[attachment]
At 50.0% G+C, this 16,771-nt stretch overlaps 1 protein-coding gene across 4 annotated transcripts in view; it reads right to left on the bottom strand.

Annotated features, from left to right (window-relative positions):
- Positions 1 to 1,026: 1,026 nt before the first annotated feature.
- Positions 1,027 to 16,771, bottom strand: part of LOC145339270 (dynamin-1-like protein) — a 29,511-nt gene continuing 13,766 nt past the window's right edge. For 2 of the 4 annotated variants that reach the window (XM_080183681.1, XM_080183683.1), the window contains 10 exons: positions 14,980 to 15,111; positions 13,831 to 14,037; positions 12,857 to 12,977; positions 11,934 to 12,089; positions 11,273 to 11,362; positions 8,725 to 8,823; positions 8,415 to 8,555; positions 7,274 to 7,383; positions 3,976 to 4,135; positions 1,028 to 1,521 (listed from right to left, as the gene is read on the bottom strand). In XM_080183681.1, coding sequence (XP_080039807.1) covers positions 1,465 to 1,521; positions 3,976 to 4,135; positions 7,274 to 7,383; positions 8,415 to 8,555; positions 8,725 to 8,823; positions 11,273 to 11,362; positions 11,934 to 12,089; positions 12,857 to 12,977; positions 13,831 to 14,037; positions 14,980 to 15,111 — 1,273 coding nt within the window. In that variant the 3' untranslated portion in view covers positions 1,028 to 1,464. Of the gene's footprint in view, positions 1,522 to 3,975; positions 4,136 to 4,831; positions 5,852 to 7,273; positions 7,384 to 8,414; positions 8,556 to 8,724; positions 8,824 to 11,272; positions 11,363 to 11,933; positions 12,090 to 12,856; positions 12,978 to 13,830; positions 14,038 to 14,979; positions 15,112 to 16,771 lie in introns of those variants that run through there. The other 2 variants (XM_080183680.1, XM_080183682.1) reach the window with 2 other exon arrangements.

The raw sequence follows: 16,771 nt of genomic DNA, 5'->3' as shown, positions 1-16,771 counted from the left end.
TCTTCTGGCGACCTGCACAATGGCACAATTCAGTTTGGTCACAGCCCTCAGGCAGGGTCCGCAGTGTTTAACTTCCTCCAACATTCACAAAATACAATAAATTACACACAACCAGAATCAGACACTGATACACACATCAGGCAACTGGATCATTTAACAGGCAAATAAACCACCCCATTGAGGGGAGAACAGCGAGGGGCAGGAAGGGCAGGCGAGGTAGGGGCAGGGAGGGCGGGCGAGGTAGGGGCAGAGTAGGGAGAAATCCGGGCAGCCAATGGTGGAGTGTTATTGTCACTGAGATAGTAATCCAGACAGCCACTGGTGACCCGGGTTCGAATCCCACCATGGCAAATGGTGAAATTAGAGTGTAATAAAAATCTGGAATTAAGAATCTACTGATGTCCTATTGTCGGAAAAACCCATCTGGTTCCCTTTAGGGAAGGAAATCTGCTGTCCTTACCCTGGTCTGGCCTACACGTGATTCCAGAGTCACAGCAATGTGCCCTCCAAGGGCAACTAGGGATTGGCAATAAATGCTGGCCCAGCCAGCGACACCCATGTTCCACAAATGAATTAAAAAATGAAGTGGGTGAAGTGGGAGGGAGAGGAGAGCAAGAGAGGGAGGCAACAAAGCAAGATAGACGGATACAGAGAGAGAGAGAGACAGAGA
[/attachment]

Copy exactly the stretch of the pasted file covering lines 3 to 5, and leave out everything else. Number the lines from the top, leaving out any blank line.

- Positions 1 to 1,026: 1,026 nt before the first annotated feature.
- Positions 1,027 to 16,771, bottom strand: part of LOC145339270 (dynamin-1-like protein) — a 29,511-nt gene continuing 13,766 nt past the window's right edge. For 2 of the 4 annotated variants that reach the window (XM_080183681.1, XM_080183683.1), the window contains 10 exons: positions 14,980 to 15,111; positions 13,831 to 14,037; positions 12,857 to 12,977; positions 11,934 to 12,089; positions 11,273 to 11,362; positions 8,725 to 8,823; positions 8,415 to 8,555; positions 7,274 to 7,383; positions 3,976 to 4,135; positions 1,028 to 1,521 (listed from right to left, as the gene is read on the bottom strand). In XM_080183681.1, coding sequence (XP_080039807.1) covers positions 1,465 to 1,521; positions 3,976 to 4,135; positions 7,274 to 7,383; positions 8,415 to 8,555; positions 8,725 to 8,823; positions 11,273 to 11,362; positions 11,934 to 12,089; positions 12,857 to 12,977; positions 13,831 to 14,037; positions 14,980 to 15,111 — 1,273 coding nt within the window. In that variant the 3' untranslated portion in view covers positions 1,028 to 1,464. Of the gene's footprint in view, positions 1,522 to 3,975; positions 4,136 to 4,831; positions 5,852 to 7,273; positions 7,384 to 8,414; positions 8,556 to 8,724; positions 8,824 to 11,272; positions 11,363 to 11,933; positions 12,090 to 12,856; positions 12,978 to 13,830; positions 14,038 to 14,979; positions 15,112 to 16,771 lie in introns of those variants that run through there. The other 2 variants (XM_080183680.1, XM_080183682.1) reach the window with 2 other exon arrangements.

The raw sequence follows: 16,771 nt of genomic DNA, 5'->3' as shown, positions 1-16,771 counted from the left end.